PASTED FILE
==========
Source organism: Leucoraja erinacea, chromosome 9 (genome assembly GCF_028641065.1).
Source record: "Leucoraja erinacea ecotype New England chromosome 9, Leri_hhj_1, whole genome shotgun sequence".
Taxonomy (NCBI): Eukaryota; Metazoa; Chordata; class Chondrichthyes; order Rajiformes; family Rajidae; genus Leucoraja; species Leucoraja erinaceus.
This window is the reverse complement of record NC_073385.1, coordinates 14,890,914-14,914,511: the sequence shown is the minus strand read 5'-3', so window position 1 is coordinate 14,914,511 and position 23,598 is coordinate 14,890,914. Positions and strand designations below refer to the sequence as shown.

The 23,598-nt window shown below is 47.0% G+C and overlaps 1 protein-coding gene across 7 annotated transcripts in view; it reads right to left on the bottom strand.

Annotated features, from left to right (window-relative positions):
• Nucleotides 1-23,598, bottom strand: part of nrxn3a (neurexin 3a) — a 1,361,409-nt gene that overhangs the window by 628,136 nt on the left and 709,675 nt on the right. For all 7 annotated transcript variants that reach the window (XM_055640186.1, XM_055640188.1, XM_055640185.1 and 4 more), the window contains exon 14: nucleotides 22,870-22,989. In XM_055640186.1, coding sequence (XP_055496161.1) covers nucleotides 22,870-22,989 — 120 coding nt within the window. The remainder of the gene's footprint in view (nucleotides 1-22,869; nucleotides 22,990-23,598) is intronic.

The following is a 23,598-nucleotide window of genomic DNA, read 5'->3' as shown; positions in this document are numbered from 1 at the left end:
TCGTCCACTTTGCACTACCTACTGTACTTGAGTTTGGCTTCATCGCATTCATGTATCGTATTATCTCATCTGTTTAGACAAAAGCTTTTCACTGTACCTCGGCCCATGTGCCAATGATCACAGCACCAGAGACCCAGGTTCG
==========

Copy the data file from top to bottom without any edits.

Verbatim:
Source organism: Leucoraja erinacea, chromosome 9 (genome assembly GCF_028641065.1).
Source record: "Leucoraja erinacea ecotype New England chromosome 9, Leri_hhj_1, whole genome shotgun sequence".
Taxonomy (NCBI): Eukaryota; Metazoa; Chordata; class Chondrichthyes; order Rajiformes; family Rajidae; genus Leucoraja; species Leucoraja erinaceus.
This window is the reverse complement of record NC_073385.1, coordinates 14,890,914-14,914,511: the sequence shown is the minus strand read 5'-3', so window position 1 is coordinate 14,914,511 and position 23,598 is coordinate 14,890,914. Positions and strand designations below refer to the sequence as shown.

The 23,598-nt window shown below is 47.0% G+C and overlaps 1 protein-coding gene across 7 annotated transcripts in view; it reads right to left on the bottom strand.

Annotated features, from left to right (window-relative positions):
• Nucleotides 1-23,598, bottom strand: part of nrxn3a (neurexin 3a) — a 1,361,409-nt gene that overhangs the window by 628,136 nt on the left and 709,675 nt on the right. For all 7 annotated transcript variants that reach the window (XM_055640186.1, XM_055640188.1, XM_055640185.1 and 4 more), the window contains exon 14: nucleotides 22,870-22,989. In XM_055640186.1, coding sequence (XP_055496161.1) covers nucleotides 22,870-22,989 — 120 coding nt within the window. The remainder of the gene's footprint in view (nucleotides 1-22,869; nucleotides 22,990-23,598) is intronic.

The following is a 23,598-nucleotide window of genomic DNA, read 5'->3' as shown; positions in this document are numbered from 1 at the left end:
TCGTCCACTTTGCACTACCTACTGTACTTGAGTTTGGCTTCATCGCATTCATGTATCGTATTATCTCATCTGTTTAGACAAAAGCTTTTCACTGTACCTCGGCCCATGTGCCAATGATCACAGCACCAGAGACCCAGGTTCG